Keeping your white sink white

Our tips & tricks

A white Silgranit sink on which a fig is cut
A white sink with a cutting board

Cleaning a kitchen sink is one of those chores that needs to be done every day. It doesn’t really matter what kind of sink you have. Whether it’s stainless steel, ceramic or Silgranit granite, the daily cleaning routine is always the same. A damp sponge, a little rinse, wipe off and then wipe dry. Voilà! But is this process really the same for all materials and colours? How can I ensure that a white sink will stay white long-term?

Treat all sinks the same for your daily cleaning routine

It makes no big different whether your sink is made of stainless steel or whether you have a glossy ceramic sink or a white Silgranit sink. When it comes to daily cleaning in the kitchen, all materials are treated the same way. It doesn’t take long and allows you to integrate cleaning up the kitchen into your evening routine with no trouble at all. The sink is all wiped clean in less than two minutes. It’s best to use a soft sponge and a little washing-up liquid for this purpose, plus a microfibre cloth to rub it dry. If your local water is hard, the droplets of water that evaporate from the sink bowl after you wash up can leave a thin layer of limescale behind over time.

How to combat limescale in the sink

Chalk is a naturally occurring component of our tap water. The degree of water hardness for the local area indicates how much calcium and magnesium is contained in the local water network. If the degree of hardness is between 1 and 4, you have very soft water. The higher the level, the more limescale can end up being deposited on the sink when droplets of water evaporate.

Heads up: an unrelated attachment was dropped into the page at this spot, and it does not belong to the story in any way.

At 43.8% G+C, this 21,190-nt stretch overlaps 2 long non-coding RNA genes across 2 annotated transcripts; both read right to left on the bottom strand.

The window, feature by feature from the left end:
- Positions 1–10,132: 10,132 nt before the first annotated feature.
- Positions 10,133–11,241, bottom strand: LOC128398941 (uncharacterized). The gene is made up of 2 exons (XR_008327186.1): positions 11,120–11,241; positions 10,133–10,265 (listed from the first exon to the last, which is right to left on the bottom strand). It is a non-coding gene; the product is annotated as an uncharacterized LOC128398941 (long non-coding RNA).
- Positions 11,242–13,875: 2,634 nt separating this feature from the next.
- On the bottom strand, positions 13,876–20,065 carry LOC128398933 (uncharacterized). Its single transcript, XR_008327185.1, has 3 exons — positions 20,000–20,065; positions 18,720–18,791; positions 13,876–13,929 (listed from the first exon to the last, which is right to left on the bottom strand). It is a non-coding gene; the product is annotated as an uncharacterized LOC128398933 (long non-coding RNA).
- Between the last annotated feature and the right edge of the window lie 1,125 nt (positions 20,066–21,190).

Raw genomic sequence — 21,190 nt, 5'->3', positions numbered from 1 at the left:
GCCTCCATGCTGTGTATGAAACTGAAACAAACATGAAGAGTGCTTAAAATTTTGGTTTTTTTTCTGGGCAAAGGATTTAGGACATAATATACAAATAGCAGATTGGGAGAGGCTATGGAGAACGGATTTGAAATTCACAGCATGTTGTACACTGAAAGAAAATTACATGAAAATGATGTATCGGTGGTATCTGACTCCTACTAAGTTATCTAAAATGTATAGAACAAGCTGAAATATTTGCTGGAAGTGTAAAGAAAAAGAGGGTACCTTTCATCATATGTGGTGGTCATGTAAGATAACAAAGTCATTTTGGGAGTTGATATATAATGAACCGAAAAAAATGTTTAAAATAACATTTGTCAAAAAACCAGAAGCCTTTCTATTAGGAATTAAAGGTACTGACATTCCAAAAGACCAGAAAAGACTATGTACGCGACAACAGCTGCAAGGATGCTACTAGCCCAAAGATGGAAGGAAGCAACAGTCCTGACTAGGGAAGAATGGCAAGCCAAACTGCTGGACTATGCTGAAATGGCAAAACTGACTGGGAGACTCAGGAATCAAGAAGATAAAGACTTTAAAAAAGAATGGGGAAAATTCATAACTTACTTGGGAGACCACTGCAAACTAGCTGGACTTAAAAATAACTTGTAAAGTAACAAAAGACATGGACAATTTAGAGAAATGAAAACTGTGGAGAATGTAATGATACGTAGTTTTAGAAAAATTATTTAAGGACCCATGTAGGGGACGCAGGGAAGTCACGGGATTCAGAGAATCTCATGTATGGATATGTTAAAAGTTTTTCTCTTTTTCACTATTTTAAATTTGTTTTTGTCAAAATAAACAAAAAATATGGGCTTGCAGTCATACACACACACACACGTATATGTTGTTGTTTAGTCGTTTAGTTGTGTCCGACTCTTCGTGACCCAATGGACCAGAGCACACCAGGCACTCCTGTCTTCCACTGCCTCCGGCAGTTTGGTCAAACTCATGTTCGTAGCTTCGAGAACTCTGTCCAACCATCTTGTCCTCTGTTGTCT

A Silgranit sink is cleaned with a sponge

White or pale sinks are particularly suitable for an area with hard water, as every single chalky droplet won’t be immediately apparent on the surface of a coloured sink. However, the downside is that this layer of limescale can still adhere to the sink material over time and become discoloured.

You won’t have to be constantly wiping a white sink dry, but without regular deep cleaning the sink can still acquire a discoloured coating. As such, you should clean even an apparently clean sink at regular intervals.

How to get your sink sparkling again

To give a white sink a deep clean, it’s best to remove limescale with a vinegar- or lemon-based cleaner at regular intervals. Both standard cleaning products work very well indeed and break down naturally. You should ensure that your cleaning product isn’t too aggressive and is compatible with food. For that reason, be sure to avoid any cleaning products that contain chlorine.

If the layer of limescale has been sticking to the sink for a long time, you may need to use a stronger product. Of course, BLANCO Customer Service can recommend tried and tested products for deep-cleaning Silgranit sinks. Pre-cleaning with an anti-limescale spray and a cleaning paste specially developed for the Silgranit composite material or BLANCO ceramic sinks offers the best combination. This will remove limescale deposits from your sink, leaving it gleaming white again.